It was now time to say goodbye to the islands. We had a brilliant time meeting up with friends, meeting loads of new people, caching, SOTAing and most of all enjoying the stunning scenery. But before we got home there was one last adventure to be had.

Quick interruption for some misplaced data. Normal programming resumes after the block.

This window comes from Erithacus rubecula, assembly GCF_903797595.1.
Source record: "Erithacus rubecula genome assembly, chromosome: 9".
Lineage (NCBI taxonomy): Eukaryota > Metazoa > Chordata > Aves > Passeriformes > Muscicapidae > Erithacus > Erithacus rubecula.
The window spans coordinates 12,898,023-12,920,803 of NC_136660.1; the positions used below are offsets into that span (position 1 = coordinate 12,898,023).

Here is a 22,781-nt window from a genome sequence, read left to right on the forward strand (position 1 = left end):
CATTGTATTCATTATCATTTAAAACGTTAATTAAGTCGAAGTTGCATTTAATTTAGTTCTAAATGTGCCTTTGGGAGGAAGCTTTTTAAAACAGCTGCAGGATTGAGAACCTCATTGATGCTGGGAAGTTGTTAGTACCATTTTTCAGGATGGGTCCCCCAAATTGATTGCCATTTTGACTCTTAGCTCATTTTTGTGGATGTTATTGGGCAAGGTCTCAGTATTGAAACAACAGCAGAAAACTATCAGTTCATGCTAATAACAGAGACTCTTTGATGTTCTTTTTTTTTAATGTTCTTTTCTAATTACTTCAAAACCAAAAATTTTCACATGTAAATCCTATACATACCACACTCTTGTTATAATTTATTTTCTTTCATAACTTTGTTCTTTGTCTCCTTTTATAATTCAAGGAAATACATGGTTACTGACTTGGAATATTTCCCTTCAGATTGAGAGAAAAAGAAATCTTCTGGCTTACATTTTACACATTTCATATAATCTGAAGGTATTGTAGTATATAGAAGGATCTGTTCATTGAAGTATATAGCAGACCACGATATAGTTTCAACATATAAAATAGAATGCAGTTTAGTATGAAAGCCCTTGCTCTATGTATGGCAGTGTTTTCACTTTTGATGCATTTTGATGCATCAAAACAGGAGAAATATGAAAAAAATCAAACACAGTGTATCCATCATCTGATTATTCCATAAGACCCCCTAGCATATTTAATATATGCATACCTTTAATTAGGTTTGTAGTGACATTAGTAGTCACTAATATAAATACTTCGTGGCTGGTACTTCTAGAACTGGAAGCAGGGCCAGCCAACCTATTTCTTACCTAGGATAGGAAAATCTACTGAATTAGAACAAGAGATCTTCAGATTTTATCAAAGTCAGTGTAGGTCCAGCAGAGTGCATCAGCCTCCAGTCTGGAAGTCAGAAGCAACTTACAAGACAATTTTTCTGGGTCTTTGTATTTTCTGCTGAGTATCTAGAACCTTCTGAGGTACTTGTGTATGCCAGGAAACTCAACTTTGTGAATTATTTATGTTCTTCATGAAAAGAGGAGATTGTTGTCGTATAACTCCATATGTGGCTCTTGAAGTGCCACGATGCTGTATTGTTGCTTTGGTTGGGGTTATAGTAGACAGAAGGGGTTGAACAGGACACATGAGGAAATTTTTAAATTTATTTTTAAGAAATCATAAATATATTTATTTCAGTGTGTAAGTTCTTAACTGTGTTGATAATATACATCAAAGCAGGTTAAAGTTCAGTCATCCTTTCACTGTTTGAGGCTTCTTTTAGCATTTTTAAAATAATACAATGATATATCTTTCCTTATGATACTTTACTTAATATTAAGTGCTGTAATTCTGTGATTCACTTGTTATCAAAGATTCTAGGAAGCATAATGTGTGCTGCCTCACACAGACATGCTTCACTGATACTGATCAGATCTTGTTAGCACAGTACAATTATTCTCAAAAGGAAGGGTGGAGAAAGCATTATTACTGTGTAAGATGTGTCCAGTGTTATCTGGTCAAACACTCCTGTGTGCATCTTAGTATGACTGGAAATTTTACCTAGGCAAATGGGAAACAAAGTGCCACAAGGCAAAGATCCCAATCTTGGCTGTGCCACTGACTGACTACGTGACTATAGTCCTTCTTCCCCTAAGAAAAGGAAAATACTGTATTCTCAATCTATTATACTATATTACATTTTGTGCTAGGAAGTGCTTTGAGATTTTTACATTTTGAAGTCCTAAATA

We boarded the overnight ferry to Aberdeen a little sad to be leaving. I managed a reasonable night sleep and woke just before the boat docked at 7am. We moved the camper off the ferry and then re-boarded to join the others for breakfast. The plan was for us to travel to Speyside to finish a large multi-cache and then journey down the length of Lock Ness from Inverness to Fort William down to Glencoe where we would be camping not too far from Ben Nevis (GM/WS-001).